Then he says, "got anything?" I pull a jump drive off from around my neck, and plug it in. The lanyard lies on the table, still wet from sweat and fountain water. "I'm struggling with this, been fighting this chapter for a week."

'"You've never looked at a city the way I have," I told her, as I took in the entirety of the street, the entirety of the moment, in a way most people never learn to do but which is the key to survival if you find yourself chased. "Thank God for that," she said, "you know, you may be getting a bit scary." We were right there. At the spot. The rain polishing the footwalk's pavement. If I saw ghosts and Caitlin did not, what of everyone passing by in the rain this afternoon? If I saw ghosts here could I walk the eight or ten blocks over to Donegall Street and make it through that? "I am more than a bit scared," I said in surprising confession. "I do not like this city at all, and I want it to stop raining. I want fewer reflections." "We should find you a pint," she said, "we should find pints for both of us. And maybe you need to tell me a story I have yet to hear." '

It appears on the screen, this paragraph filling the pixels.

He grabs the keyboard. Changes some things. Hands it to me. I change some more. He takes it back, a touch violently, and types for thirty seconds.


'"You've never looked at a city the way I do," I told her, grabbing the entirety of the street in my eyes, the entirety of the moment, in a way people never learn to do unless they know what it is like to be chased. "Thank God for that," she said, "you know, you may be getting a bit scary." We were right there. At the spot. The rain polishing the footwalk's pavement. If I saw ghosts but Caitlin did not, what of everyone passing by in this rain this afternoon? If I see ghosts here can I walk the eight or ten blocks over to Donegall Street and survive there? "I'd be a bit scared," I said in surprising confession. "I do not like this city, and I want it to stop raining. I want fewer reflections." "We should find you a pint," she said, "we should find pints for both of us. And maybe you need to tell me a story I have yet to hear." '

"That is better," I say honestly. "It is," a woman nearby says, and now I realise that my words are illuminated across an entire wall, "but either way it's beautiful writing, really, a book?" "Shut up," he says sharply, "this is private." I look at her, past him, and mouth, "Thank you, and sorry he's an asshole." She smiles - she may be older but she is very beautiful - and goes back to her email.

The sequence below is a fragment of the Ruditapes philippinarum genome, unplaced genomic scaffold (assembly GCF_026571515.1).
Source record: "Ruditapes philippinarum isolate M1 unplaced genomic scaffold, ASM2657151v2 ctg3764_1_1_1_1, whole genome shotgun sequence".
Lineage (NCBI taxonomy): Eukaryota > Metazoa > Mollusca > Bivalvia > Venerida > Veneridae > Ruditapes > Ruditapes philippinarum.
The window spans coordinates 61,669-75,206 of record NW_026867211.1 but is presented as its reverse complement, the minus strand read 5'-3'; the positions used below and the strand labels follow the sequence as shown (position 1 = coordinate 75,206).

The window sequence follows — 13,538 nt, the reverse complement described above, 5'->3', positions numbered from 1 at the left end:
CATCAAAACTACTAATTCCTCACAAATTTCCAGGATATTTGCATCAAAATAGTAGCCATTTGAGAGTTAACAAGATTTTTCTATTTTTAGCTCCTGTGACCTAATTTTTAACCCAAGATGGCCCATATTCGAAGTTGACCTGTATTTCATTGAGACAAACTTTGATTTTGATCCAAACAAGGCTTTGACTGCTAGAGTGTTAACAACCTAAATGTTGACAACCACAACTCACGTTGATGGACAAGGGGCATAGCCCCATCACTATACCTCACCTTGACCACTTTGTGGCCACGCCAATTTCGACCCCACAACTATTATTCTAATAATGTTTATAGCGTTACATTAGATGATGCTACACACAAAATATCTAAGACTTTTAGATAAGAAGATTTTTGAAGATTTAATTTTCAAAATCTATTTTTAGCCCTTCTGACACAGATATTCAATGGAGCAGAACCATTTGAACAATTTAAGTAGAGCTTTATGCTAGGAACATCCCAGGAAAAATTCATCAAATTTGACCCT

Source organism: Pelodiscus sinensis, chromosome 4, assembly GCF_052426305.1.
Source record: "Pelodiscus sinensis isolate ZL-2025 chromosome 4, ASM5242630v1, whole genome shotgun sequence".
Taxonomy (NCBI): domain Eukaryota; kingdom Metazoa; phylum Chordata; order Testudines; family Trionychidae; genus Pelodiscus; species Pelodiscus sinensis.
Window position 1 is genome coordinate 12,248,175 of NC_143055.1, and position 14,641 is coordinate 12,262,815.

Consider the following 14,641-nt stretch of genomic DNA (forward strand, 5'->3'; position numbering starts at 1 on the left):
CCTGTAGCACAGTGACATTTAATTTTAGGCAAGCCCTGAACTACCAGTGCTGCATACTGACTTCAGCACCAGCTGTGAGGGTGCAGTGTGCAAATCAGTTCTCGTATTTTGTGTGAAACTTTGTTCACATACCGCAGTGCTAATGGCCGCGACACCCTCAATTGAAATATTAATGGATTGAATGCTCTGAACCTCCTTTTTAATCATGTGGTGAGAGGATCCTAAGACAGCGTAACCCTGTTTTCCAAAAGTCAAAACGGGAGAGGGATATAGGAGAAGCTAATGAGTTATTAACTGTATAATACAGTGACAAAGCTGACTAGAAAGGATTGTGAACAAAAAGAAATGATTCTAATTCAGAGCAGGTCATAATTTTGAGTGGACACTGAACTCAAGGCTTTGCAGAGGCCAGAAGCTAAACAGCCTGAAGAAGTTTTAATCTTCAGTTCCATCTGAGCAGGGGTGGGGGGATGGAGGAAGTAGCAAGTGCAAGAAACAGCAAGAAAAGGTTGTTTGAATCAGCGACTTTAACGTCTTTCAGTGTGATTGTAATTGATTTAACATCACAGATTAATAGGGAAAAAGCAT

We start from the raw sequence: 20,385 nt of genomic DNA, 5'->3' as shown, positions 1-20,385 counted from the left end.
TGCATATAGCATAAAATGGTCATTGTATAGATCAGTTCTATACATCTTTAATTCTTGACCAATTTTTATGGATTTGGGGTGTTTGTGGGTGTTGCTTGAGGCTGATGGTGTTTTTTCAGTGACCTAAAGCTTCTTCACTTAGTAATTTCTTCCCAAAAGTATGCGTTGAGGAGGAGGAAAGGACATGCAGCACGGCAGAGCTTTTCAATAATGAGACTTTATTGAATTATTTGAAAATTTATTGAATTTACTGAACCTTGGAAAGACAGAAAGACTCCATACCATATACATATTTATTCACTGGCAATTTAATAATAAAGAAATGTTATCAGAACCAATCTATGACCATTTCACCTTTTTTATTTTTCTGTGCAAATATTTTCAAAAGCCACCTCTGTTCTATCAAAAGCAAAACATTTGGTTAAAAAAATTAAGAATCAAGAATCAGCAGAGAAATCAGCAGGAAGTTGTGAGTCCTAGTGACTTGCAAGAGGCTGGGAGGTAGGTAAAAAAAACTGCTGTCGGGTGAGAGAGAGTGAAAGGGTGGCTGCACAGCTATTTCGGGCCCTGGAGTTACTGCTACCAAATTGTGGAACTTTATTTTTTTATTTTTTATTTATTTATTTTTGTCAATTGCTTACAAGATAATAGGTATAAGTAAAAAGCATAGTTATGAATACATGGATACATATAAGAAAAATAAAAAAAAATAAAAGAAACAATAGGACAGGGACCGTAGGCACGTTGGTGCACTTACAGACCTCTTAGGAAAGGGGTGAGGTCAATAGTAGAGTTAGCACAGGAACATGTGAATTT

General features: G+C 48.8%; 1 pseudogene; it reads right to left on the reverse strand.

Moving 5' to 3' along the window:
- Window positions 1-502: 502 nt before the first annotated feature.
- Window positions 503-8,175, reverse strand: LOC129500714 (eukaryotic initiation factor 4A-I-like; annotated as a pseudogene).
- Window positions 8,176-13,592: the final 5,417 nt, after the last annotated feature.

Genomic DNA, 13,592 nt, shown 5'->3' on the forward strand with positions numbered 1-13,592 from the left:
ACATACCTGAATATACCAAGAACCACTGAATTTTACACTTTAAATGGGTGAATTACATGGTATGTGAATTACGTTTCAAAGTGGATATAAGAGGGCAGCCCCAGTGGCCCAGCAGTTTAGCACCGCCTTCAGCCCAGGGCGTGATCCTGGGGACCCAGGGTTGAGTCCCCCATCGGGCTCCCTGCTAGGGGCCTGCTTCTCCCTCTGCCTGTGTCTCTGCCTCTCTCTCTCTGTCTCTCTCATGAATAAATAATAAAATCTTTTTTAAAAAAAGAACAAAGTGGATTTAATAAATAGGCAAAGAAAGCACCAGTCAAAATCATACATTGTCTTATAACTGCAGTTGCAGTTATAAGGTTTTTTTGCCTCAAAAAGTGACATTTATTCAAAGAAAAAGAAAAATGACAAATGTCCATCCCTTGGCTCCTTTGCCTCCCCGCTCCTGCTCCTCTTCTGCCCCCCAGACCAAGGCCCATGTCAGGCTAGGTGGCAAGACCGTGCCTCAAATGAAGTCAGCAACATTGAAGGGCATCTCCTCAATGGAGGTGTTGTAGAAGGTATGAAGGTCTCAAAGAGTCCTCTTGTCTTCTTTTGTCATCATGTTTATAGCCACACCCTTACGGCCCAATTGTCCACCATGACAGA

"You're a fucking eijit," I say. Pushing a few keys, shrinking my words back to just this display. "Yeah, he says, "but people ought to be paying to read your shit."

"We should all be rich," I tell him. "Then it wouldn't matter." "And we could do this shit all day?" "Yeah, and we could do this shit all day."




copyright 2007-2008 by Ira Socol

Wednesday, April 23, 2008

Nicotine

(an old favorite in honor of all those grading papers these weeks)Exhausted with their lives they find themselves sharing seven minutes of intimacy smoking in a cold rain outside a coffee house neither of them want to be at. He grading papers for high school history classes that just don't seem to care. She bored with everything in this stupid little town she's been dragged to, staying away from her house and seeking past acquaintances on-line through the only wi-fi connection around.

Water falls on her dark hair and his artificially tan face and on the thin white t-shirt that shows beneath her jacket and on the tops of his beat up Reeboks. He tans because he hates the winter here and needs sunlight. He goes to the worst place in town with the dullest bulbs in the oldest beds because they let him lie in that warm Plexiglas coffin for a half hour at a time. She wears shirts that let her equally thin bra and in this weather she knows nipples as well show through because it gets her husband mad and at this point she'll take any attention she can get. Even the kind of attention that would have made her feel like kicking a guy's ass maybe just two years ago.